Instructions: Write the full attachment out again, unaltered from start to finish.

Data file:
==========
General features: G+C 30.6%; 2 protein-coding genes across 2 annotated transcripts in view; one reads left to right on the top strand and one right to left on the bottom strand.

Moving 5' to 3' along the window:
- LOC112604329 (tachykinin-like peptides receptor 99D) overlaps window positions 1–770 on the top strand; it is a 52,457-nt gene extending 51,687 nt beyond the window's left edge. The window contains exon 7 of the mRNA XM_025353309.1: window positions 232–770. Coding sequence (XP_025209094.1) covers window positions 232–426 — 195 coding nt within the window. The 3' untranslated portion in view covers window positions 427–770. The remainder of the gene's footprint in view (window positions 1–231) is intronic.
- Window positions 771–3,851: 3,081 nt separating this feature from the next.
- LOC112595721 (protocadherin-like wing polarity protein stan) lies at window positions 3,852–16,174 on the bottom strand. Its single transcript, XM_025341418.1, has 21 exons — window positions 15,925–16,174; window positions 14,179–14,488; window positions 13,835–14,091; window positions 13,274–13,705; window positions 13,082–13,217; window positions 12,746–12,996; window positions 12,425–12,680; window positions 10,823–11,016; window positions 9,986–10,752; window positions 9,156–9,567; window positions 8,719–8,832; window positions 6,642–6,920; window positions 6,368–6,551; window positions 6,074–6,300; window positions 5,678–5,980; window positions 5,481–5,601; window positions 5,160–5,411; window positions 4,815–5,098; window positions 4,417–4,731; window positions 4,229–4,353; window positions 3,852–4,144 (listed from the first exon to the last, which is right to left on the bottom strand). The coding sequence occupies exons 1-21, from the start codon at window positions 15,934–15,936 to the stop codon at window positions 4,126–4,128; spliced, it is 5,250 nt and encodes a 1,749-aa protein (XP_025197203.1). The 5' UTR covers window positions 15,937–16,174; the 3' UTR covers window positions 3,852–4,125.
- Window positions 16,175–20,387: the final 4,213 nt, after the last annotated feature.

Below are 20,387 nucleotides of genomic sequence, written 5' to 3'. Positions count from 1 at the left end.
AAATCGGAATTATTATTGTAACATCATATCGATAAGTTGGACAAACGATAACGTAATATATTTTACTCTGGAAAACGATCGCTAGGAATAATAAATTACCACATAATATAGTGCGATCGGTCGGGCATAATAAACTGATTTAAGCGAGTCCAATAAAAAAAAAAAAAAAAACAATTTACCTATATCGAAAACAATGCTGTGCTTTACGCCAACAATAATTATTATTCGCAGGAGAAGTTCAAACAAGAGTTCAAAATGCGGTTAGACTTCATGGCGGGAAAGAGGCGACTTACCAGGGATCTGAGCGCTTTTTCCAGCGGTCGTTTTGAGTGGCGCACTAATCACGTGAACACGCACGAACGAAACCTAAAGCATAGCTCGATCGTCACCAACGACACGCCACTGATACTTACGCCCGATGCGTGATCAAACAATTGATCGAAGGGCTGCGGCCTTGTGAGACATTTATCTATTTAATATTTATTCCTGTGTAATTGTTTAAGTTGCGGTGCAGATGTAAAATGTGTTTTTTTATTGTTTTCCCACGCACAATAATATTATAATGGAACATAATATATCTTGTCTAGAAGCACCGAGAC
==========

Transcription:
General features: G+C 30.6%; 2 protein-coding genes across 2 annotated transcripts in view; one reads left to right on the top strand and one right to left on the bottom strand.

Moving 5' to 3' along the window:
- LOC112604329 (tachykinin-like peptides receptor 99D) overlaps window positions 1–770 on the top strand; it is a 52,457-nt gene extending 51,687 nt beyond the window's left edge. The window contains exon 7 of the mRNA XM_025353309.1: window positions 232–770. Coding sequence (XP_025209094.1) covers window positions 232–426 — 195 coding nt within the window. The 3' untranslated portion in view covers window positions 427–770. The remainder of the gene's footprint in view (window positions 1–231) is intronic.
- Window positions 771–3,851: 3,081 nt separating this feature from the next.
- LOC112595721 (protocadherin-like wing polarity protein stan) lies at window positions 3,852–16,174 on the bottom strand. Its single transcript, XM_025341418.1, has 21 exons — window positions 15,925–16,174; window positions 14,179–14,488; window positions 13,835–14,091; window positions 13,274–13,705; window positions 13,082–13,217; window positions 12,746–12,996; window positions 12,425–12,680; window positions 10,823–11,016; window positions 9,986–10,752; window positions 9,156–9,567; window positions 8,719–8,832; window positions 6,642–6,920; window positions 6,368–6,551; window positions 6,074–6,300; window positions 5,678–5,980; window positions 5,481–5,601; window positions 5,160–5,411; window positions 4,815–5,098; window positions 4,417–4,731; window positions 4,229–4,353; window positions 3,852–4,144 (listed from the first exon to the last, which is right to left on the bottom strand). The coding sequence occupies exons 1-21, from the start codon at window positions 15,934–15,936 to the stop codon at window positions 4,126–4,128; spliced, it is 5,250 nt and encodes a 1,749-aa protein (XP_025197203.1). The 5' UTR covers window positions 15,937–16,174; the 3' UTR covers window positions 3,852–4,125.
- Window positions 16,175–20,387: the final 4,213 nt, after the last annotated feature.

Below are 20,387 nucleotides of genomic sequence, written 5' to 3'. Positions count from 1 at the left end.
AAATCGGAATTATTATTGTAACATCATATCGATAAGTTGGACAAACGATAACGTAATATATTTTACTCTGGAAAACGATCGCTAGGAATAATAAATTACCACATAATATAGTGCGATCGGTCGGGCATAATAAACTGATTTAAGCGAGTCCAATAAAAAAAAAAAAAAAAACAATTTACCTATATCGAAAACAATGCTGTGCTTTACGCCAACAATAATTATTATTCGCAGGAGAAGTTCAAACAAGAGTTCAAAATGCGGTTAGACTTCATGGCGGGAAAGAGGCGACTTACCAGGGATCTGAGCGCTTTTTCCAGCGGTCGTTTTGAGTGGCGCACTAATCACGTGAACACGCACGAACGAAACCTAAAGCATAGCTCGATCGTCACCAACGACACGCCACTGATACTTACGCCCGATGCGTGATCAAACAATTGATCGAAGGGCTGCGGCCTTGTGAGACATTTATCTATTTAATATTTATTCCTGTGTAATTGTTTAAGTTGCGGTGCAGATGTAAAATGTGTTTTTTTATTGTTTTCCCACGCACAATAATATTATAATGGAACATAATATATCTTGTCTAGAAGCACCGAGAC